Canadians call it the most important symbol of national identity –above the maple‐leaf flag or even hockey. And today it turns 35 years old.
All this week, visitors to the Canadian Museum of Human Rights (CMHR) can receive their own copy of the Canadian Charter of Rights and Freedoms in English, French, Ojibway, Oji‐Cree, Central Cree, Inuktitut, Mi’kmaq or one of 24 other languages.
The anniversary celebration of this watershed human rights legislation begins today and runs through Sunday, April 23 at the Museum, which is open today to welcome visitors enjoying the Easter long weekend. Museum staff will be available on Level 3 all week to discuss the importance of the Charter, which was signed into law on April 17, 1982 by then‐Prime Minister Pierre Elliot Trudeau and Her Majesty Queen Elizabeth II.
In 2015, 93 per cent of Canadians who responded to a national survey chose the Charter as the most important symbol of national identity, ranking it higher than the flag, the RCMP, the national anthem, hockey, the beaver or the maple leaf. Museum visitors this week are encouraged to take creative pictures of themselves with their copy of the Charter and participate in the federal Department of Justice photo challenge using the hashtags #thisismycharter, #Charter35 and #AtCMHR.
A CMHR gallery on Level 3 called “Protecting Rights in Canada” is devoted to examining the relationship between Canadian law and human rights. It includes an interactive “Rights in the Courts” exhibit where participants share opinions and deliver a “verdict” on various Canadian human rights court cases. The gallery also contains artifacts and text panels exploring the influence of British, French and Indigenous legal traditions and the “living tree” nature of laws that affect human rights in Canada.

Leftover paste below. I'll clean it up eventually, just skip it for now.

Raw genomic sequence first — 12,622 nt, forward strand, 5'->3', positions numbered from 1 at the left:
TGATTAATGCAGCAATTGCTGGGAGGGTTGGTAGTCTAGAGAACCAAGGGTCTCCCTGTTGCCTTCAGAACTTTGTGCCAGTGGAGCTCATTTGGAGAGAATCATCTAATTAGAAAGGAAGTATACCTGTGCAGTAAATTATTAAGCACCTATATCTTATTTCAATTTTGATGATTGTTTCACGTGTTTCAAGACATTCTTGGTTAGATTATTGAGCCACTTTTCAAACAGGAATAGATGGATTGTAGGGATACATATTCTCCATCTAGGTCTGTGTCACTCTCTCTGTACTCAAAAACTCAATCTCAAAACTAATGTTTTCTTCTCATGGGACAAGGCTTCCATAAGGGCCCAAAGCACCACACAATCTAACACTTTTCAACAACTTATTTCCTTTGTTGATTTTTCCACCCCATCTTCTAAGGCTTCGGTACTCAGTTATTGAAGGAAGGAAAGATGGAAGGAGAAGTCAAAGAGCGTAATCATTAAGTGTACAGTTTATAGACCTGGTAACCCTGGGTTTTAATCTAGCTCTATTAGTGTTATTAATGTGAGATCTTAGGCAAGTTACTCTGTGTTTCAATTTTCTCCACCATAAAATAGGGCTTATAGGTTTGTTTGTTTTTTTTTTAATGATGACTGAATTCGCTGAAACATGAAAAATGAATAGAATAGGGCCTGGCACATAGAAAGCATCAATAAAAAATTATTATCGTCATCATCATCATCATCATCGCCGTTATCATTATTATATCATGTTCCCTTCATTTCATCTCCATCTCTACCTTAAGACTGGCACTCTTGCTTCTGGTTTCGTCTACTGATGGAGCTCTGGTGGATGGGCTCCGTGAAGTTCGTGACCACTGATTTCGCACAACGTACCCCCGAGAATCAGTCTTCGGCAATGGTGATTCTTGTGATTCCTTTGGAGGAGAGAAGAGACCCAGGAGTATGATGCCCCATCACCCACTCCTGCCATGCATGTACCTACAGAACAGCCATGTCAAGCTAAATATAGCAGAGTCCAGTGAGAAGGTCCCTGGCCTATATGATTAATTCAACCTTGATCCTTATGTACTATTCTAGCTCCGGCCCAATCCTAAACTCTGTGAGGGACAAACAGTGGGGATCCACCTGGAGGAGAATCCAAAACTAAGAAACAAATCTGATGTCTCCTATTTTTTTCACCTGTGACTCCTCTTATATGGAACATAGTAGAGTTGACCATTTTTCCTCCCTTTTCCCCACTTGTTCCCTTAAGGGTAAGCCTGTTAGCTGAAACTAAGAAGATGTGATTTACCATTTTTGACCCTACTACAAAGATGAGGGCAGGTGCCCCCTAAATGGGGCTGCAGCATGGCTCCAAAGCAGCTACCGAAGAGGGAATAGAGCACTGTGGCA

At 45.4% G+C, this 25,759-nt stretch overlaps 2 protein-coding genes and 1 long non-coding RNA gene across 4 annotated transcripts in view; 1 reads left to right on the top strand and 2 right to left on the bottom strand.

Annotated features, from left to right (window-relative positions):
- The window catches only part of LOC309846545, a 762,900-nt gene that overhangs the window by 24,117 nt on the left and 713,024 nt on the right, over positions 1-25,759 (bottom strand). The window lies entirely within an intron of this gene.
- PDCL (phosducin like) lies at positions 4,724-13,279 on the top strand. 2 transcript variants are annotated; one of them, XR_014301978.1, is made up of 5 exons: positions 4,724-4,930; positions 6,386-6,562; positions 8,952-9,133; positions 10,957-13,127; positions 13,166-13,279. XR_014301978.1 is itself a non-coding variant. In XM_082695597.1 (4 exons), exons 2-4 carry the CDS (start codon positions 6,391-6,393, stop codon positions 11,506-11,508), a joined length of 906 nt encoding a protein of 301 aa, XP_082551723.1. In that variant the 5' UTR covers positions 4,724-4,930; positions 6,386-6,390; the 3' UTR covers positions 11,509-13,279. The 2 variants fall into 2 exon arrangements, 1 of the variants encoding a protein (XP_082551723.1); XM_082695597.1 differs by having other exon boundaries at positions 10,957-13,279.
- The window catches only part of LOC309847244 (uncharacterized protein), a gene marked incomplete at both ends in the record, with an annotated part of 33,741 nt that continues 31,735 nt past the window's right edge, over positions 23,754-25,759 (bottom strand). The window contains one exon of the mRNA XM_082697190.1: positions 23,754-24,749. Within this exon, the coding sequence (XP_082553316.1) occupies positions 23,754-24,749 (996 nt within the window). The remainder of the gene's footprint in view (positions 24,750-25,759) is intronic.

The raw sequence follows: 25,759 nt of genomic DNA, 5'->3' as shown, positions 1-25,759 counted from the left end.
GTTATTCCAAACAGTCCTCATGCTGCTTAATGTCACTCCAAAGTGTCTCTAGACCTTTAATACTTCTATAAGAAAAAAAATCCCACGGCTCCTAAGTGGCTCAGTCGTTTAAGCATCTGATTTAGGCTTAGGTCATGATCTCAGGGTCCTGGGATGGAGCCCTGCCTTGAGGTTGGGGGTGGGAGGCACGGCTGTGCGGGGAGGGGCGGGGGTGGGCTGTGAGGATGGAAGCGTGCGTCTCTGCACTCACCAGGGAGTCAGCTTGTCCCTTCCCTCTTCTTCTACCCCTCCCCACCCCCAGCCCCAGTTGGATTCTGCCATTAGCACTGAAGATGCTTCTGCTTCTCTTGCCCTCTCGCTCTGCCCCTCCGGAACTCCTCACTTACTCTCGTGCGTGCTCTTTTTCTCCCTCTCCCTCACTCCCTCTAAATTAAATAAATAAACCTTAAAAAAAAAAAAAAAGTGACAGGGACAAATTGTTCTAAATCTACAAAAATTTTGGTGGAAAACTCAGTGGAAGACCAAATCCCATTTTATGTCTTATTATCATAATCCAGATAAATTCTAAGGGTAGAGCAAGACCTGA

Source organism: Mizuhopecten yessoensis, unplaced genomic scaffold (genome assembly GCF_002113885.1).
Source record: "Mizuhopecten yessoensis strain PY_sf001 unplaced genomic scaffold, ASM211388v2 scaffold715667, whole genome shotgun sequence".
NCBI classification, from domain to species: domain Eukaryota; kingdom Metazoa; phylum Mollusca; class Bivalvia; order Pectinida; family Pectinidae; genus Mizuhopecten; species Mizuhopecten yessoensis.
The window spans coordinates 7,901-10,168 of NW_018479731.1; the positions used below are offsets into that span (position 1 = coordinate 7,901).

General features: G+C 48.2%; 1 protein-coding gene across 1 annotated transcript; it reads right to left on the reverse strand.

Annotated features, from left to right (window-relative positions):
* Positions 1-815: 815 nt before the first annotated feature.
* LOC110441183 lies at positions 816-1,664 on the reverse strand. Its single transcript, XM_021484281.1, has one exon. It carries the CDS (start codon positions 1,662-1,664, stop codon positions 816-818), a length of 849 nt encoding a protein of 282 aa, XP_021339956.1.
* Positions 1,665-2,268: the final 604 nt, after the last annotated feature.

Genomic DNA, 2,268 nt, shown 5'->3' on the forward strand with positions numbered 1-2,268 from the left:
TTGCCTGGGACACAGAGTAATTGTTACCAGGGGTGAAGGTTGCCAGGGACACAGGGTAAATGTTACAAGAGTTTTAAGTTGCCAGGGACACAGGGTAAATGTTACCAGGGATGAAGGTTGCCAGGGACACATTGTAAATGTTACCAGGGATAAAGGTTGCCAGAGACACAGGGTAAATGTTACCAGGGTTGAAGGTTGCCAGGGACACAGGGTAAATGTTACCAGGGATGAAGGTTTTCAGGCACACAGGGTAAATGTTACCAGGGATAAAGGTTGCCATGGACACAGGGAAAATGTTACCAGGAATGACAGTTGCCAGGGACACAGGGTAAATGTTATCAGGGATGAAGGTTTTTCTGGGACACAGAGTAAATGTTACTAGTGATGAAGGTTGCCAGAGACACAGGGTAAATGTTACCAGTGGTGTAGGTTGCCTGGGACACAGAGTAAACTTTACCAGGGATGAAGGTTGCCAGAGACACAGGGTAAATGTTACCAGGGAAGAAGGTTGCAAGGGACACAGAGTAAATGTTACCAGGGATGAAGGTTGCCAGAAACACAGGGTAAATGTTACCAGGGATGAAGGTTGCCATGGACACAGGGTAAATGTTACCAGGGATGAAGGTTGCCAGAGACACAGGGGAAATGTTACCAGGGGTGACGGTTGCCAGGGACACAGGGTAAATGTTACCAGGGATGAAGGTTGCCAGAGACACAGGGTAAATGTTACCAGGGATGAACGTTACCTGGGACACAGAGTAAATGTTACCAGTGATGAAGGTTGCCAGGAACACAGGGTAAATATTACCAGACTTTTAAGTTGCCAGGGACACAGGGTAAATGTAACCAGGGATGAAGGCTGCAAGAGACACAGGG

The Charter protects and guarantees basic rights and freedoms for everyone in Canada. Trudeau had also pursued it as an instrument for national unity, writing later in his Memoirs that “Canada itself" could now be defined as a "society where all people are equal and where they share some fundamental values based upon freedom", and that all Canadians could identify with the values of liberty and equality. The Charter has also been used as a model for shaping rights and freedoms around the world. It even travelled into space in 1984.
A new blog post by CMHR curator Armando Perla examines how Canadian law changed after introduction of the Charter to better protect human rights.
On April 18, the Museum is hosting a special educational program for 100 Manitoba Grade 11 and 12 students, who will be joined by eight Winnipeg lawyers for a day of hands‐on activities and in‐gallery experiences. The students will be encouraged to reflect on the meaning of the Charter’s introduction and what it means to them. Media are invited to interview participants and capture visuals during the day.